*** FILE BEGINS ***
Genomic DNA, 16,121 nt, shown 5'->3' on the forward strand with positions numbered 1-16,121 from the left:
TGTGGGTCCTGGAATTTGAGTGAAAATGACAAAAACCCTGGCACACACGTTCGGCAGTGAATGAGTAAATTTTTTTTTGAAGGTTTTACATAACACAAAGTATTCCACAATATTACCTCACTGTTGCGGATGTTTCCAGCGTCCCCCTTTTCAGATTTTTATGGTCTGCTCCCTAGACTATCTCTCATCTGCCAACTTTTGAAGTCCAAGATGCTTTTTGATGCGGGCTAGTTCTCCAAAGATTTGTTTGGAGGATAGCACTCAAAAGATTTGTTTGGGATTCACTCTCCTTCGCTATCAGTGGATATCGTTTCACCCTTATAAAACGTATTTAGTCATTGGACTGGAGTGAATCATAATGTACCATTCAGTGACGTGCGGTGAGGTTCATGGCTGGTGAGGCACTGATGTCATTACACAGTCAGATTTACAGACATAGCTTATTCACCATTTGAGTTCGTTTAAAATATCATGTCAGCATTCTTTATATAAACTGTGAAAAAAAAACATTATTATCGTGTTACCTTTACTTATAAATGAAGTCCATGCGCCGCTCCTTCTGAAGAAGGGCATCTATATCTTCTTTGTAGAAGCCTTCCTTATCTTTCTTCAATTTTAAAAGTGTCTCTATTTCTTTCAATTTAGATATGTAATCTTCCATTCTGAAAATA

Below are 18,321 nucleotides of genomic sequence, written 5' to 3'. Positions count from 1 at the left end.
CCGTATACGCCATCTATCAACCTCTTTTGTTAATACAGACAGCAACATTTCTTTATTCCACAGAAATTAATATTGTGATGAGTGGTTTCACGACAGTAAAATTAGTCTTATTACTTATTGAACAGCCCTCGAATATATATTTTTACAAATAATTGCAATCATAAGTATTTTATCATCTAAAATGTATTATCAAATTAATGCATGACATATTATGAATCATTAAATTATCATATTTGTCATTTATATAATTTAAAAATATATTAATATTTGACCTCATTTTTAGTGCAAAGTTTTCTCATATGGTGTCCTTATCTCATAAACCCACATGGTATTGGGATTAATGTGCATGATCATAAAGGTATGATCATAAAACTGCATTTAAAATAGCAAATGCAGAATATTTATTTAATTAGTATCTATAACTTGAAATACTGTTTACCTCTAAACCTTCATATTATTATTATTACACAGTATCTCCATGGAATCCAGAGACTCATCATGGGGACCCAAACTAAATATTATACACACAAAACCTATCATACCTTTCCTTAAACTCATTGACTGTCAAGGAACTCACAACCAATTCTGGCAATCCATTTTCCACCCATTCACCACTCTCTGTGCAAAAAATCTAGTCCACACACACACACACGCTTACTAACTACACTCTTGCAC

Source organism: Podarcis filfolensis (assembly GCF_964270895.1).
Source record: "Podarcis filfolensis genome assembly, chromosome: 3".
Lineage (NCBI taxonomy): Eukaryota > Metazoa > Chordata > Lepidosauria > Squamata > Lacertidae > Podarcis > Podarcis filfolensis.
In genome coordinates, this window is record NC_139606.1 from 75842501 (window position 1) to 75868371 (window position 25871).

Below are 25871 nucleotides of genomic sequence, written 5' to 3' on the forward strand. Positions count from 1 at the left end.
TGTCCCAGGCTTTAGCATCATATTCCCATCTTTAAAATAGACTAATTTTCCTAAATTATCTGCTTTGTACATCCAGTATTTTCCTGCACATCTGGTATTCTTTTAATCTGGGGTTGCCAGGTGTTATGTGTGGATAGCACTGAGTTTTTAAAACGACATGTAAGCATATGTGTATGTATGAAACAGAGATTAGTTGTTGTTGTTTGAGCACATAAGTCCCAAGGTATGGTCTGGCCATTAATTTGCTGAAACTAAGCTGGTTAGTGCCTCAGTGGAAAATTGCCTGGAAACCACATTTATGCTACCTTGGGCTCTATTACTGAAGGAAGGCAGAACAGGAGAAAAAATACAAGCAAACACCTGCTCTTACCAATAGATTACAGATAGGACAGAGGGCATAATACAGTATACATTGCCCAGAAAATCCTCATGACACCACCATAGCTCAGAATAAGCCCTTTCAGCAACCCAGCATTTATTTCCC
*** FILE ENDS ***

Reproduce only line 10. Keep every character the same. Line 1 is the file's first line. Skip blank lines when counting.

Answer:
TGTCCCAGGCTTTAGCATCATATTCCCATCTTTAAAATAGACTAATTTTCCTAAATTATCTGCTTTGTACATCCAGTATTTTCCTGCACATCTGGTATTCTTTTAATCTGGGGTTGCCAGGTGTTATGTGTGGATAGCACTGAGTTTTTAAAACGACATGTAAGCATATGTGTATGTATGAAACAGAGATTAGTTGTTGTTGTTTGAGCACATAAGTCCCAAGGTATGGTCTGGCCATTAATTTGCTGAAACTAAGCTGGTTAGTGCCTCAGTGGAAAATTGCCTGGAAACCACATTTATGCTACCTTGGGCTCTATTACTGAAGGAAGGCAGAACAGGAGAAAAAATACAAGCAAACACCTGCTCTTACCAATAGATTACAGATAGGACAGAGGGCATAATACAGTATACATTGCCCAGAAAATCCTCATGACACCACCATAGCTCAGAATAAGCCCTTTCAGCAACCCAGCATTTATTTCCC